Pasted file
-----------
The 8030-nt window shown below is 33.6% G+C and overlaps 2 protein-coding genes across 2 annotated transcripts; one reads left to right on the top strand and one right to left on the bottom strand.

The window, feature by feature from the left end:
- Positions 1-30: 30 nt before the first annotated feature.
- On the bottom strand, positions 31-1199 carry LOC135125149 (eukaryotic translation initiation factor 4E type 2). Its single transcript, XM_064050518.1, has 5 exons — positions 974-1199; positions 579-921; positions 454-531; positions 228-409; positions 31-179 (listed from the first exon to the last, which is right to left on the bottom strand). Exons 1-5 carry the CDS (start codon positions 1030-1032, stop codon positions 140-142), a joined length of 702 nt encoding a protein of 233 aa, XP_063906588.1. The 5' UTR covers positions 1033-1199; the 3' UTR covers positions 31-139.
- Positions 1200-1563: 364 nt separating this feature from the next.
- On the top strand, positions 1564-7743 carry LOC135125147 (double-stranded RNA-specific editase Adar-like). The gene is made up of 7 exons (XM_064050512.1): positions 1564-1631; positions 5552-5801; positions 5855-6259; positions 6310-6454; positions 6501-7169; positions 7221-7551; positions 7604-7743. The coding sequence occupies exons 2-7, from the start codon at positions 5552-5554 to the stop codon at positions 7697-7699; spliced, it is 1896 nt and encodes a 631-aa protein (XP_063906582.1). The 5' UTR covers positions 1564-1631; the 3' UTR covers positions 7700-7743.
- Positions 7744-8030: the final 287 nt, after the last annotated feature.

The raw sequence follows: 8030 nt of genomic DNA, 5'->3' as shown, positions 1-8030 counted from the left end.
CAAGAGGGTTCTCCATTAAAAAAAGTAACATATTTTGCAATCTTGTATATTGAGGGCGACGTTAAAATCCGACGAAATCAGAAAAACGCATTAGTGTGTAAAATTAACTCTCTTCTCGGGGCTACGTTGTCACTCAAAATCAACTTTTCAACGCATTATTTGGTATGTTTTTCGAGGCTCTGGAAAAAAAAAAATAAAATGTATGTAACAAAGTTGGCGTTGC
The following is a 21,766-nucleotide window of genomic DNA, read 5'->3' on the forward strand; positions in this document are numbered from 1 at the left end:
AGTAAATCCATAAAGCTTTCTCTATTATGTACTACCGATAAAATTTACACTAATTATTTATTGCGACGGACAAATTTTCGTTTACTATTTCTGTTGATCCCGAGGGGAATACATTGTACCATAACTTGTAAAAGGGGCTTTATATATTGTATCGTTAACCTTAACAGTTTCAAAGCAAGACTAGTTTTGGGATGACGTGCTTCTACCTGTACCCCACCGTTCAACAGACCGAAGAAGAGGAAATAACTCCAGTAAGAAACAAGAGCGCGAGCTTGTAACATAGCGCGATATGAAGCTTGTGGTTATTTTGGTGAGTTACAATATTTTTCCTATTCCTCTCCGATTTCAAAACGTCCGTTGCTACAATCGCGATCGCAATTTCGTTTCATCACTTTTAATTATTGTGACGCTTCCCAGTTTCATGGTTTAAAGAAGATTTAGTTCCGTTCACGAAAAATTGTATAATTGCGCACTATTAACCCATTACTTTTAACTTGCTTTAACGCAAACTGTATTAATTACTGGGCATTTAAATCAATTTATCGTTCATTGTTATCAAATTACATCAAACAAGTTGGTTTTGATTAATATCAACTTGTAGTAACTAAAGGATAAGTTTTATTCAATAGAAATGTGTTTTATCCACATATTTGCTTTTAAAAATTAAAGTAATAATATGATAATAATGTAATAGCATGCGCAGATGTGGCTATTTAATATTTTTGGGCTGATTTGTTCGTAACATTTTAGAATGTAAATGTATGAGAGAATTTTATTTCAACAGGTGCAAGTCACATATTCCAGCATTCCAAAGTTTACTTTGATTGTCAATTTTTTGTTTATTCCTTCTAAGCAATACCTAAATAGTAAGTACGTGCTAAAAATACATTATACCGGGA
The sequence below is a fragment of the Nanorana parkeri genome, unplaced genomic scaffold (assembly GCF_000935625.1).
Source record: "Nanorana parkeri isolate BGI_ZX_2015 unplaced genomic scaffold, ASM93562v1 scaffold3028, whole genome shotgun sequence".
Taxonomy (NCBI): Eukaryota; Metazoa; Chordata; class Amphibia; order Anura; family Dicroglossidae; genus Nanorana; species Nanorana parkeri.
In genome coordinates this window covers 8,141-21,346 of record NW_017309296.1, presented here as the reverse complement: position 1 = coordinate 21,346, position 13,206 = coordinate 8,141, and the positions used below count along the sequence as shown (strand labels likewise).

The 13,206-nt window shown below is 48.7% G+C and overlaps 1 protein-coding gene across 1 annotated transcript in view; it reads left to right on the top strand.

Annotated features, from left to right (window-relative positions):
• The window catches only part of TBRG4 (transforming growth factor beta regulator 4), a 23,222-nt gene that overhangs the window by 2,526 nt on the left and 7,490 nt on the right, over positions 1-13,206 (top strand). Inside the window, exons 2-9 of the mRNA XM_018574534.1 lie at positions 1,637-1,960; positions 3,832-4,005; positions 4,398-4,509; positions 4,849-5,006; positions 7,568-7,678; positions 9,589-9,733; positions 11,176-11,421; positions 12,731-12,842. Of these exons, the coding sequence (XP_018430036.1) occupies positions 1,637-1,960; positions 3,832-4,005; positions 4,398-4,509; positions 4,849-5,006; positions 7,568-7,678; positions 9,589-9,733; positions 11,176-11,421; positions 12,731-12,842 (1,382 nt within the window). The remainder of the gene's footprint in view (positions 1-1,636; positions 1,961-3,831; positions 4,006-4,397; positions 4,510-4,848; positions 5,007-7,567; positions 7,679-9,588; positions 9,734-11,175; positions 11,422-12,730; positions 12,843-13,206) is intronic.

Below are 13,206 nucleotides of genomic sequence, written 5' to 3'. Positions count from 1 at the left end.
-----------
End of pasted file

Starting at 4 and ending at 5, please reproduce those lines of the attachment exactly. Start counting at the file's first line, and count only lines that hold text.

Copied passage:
- On the bottom strand, positions 31-1199 carry LOC135125149 (eukaryotic translation initiation factor 4E type 2). Its single transcript, XM_064050518.1, has 5 exons — positions 974-1199; positions 579-921; positions 454-531; positions 228-409; positions 31-179 (listed from the first exon to the last, which is right to left on the bottom strand). Exons 1-5 carry the CDS (start codon positions 1030-1032, stop codon positions 140-142), a joined length of 702 nt encoding a protein of 233 aa, XP_063906588.1. The 5' UTR covers positions 1033-1199; the 3' UTR covers positions 31-139.
- Positions 1200-1563: 364 nt separating this feature from the next.